Sam Allard / Scene
"Rally to Save Transit," Public Square, 3/12/2018
Former East Cleveland Mayor Gary Norton is still a member of the RTA Board of Trustees, though his term expired in March of this year.
Norton was first appointed to the board by Cuyahoga County Executive Ed FitzGerald in 2011, when Norton was still the mayor of East Cleveland. That embattled village of roughly 18,000 has been mired in financial woe
in recent years, and Norton was its divisive figurehead. He was recalled in a very tight 2016 special election
Norton has been serving at the pleasure of County Executive Armond Budish, then, for more than a year-and-a-half since his mayoralty abruptly ended. The justification for keeping Norton on the board has been questionable — not that a justification was ever made or even considered — and it should be surprising that Budish didn't have a candidate ready to replace Norton at the conclusion of his term, especially given the board's publicity in recent months.
(But it's not surprising. It's just business as usual at County HQ!)
Per RTA practice, if not necessarily official policy, board members may continue to serve past their term's expiration date if no appointment has been made to replace them. The City of Cleveland gets four appointments to the board, while Cuyahoga County and the County Mayors and City Managers Association each get three.
Recently, when Board President George Dixon III resigned due to an investigation into his manifold unpaid health insurance premiums and other abuses, Cleveland Mayor Frank Jackson appointed Kelley Britt
, a senior planner for the Northeast Ohio Areawide Coordinating Agency (NOACA), to replace him.
At the most recent RTA board meeting, it was announced that Britt's appointment was being reviewed by the Ohio Ethics Commission for a potential conflict of interest and that she would be abstaining from all board votes until the state body had made a ruling. (Sources at both RTA and Clevelanders for Public Transit professed to be in the dark about who called for the ethics review.)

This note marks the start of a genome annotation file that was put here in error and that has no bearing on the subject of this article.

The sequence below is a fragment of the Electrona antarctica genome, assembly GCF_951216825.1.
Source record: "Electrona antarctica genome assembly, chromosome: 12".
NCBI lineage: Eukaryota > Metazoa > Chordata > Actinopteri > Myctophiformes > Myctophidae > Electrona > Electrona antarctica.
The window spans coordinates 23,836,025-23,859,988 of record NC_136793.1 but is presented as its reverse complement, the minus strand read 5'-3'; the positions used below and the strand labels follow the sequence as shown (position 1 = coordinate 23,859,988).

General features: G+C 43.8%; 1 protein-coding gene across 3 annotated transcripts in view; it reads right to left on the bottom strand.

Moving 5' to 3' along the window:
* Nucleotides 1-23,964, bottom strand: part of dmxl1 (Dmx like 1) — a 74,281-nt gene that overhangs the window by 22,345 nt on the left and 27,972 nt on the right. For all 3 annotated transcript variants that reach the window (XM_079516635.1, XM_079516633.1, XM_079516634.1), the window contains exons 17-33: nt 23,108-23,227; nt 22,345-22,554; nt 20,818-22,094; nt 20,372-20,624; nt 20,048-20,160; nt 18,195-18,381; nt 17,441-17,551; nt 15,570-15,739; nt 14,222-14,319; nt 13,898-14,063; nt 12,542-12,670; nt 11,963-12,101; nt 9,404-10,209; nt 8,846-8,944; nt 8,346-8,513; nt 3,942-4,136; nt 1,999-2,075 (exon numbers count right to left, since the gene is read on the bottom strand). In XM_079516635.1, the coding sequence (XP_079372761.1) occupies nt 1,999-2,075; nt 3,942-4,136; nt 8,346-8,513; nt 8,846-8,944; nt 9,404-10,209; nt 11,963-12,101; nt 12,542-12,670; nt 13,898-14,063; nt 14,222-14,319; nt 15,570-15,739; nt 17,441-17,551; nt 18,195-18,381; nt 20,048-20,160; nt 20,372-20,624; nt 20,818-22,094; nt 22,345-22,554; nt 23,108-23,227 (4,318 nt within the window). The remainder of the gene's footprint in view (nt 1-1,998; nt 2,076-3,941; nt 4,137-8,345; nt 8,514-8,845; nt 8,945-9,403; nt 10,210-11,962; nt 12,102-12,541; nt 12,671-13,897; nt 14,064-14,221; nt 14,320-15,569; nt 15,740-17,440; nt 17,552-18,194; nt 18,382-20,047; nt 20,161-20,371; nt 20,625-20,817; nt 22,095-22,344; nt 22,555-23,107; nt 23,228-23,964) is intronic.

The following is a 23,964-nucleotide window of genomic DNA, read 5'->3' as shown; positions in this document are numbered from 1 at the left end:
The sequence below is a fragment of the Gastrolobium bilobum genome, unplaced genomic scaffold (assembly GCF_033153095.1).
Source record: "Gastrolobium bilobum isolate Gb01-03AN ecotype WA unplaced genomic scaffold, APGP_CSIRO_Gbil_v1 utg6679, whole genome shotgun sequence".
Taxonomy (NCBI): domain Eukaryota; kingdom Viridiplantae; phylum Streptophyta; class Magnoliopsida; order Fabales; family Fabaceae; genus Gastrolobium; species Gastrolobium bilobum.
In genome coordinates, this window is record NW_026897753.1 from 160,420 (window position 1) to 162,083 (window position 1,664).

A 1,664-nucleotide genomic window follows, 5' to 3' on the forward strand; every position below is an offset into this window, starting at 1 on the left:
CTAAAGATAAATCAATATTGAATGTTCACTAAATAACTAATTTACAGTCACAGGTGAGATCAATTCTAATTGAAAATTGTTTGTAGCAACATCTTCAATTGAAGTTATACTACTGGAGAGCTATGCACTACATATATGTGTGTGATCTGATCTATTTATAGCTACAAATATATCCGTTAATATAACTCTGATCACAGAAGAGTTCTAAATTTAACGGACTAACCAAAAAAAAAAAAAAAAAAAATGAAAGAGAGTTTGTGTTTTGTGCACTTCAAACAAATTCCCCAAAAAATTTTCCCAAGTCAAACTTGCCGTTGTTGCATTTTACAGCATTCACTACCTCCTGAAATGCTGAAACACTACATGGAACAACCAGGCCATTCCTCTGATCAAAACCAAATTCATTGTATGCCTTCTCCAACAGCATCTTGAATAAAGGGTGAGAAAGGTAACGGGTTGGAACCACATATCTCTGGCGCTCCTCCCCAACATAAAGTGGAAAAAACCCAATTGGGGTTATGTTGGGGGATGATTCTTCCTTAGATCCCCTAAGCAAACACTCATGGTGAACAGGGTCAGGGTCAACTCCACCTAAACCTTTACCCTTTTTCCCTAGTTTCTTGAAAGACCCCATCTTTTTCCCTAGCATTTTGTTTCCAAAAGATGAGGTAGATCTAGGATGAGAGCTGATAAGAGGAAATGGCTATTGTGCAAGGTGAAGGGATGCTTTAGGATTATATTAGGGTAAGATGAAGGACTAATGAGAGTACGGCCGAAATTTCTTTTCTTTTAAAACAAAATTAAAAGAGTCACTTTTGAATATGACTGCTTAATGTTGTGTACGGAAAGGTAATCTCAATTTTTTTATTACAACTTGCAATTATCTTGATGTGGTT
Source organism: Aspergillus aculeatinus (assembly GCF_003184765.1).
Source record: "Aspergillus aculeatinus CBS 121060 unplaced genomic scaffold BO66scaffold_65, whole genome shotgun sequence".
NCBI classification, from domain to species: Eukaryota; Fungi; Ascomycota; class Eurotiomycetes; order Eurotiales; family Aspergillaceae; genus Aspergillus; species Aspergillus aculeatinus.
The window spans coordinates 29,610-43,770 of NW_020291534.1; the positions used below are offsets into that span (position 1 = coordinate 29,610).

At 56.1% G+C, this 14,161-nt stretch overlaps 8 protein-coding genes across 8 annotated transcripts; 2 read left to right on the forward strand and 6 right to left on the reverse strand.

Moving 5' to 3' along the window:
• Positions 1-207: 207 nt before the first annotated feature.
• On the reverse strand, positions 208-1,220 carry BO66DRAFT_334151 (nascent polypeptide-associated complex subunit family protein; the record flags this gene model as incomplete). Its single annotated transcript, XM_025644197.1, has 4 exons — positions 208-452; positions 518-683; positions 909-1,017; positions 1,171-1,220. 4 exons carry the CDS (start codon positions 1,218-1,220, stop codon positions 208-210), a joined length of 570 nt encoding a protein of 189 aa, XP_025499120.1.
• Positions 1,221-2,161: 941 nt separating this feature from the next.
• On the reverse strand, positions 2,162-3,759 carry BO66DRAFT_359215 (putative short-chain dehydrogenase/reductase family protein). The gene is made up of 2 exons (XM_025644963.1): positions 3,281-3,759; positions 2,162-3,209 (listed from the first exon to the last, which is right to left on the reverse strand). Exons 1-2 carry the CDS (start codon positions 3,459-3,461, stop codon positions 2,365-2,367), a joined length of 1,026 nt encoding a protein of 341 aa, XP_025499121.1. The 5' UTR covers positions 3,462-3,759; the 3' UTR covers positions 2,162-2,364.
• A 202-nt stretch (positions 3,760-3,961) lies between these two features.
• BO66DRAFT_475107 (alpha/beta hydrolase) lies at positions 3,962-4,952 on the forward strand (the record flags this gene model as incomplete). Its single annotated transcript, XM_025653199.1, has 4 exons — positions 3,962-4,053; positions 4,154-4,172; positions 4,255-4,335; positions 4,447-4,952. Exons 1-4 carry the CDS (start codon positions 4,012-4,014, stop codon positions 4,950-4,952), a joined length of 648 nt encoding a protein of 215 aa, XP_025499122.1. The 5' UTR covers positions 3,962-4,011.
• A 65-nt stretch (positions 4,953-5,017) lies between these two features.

Clevelanders for Public Transit has called repeatedly for both Frank Jackson and Armond Budish to appoint a regular transit rider to the RTA board, stressing that building public trust and committing to positive change was imperative in the midst of the agency's funding crisis and in the wake of the Dixon resignation.
"This is an opportune time for the City of Cleveland and Cuyahoga County to appoint at least one regular RTA rider to the Board of Trustees," the organization said in a March statement. "[CPT] looks forward to working with RTA’s Board of Trustees and RTA staff to transform RTA into a high-performing organization that lives its values, is worthy of public support and serves the interest of RTA riders."
The term of Rev. Charles Lucas also expired in March, though he was just elected — in a surprising twist — to serve as the body's Vice President when Valarie McCall, a Frank Jackson cabinet member and board appointee, withdrew her name
from consideration, citing mistrust on the board and poor management within the organization.
Gary Norton has not responded directly to Scene's inquiries about his board seat. Though when we polled board members about the idea of a 2018 transit levy earlier this month, Norton said that he had not yet formed an opinion. To a question about Joe Calabrese's leadership, Norton advised that we should "stay tuned."
Budish, through a county spokesperson, would not answer questions about Clevelanders for Public Transit's request to appoint a transit rider to the board. To multiple emailed questions on the topic, all a spokesperson said was that Budish was "considering appointments for a few boards, including RTA."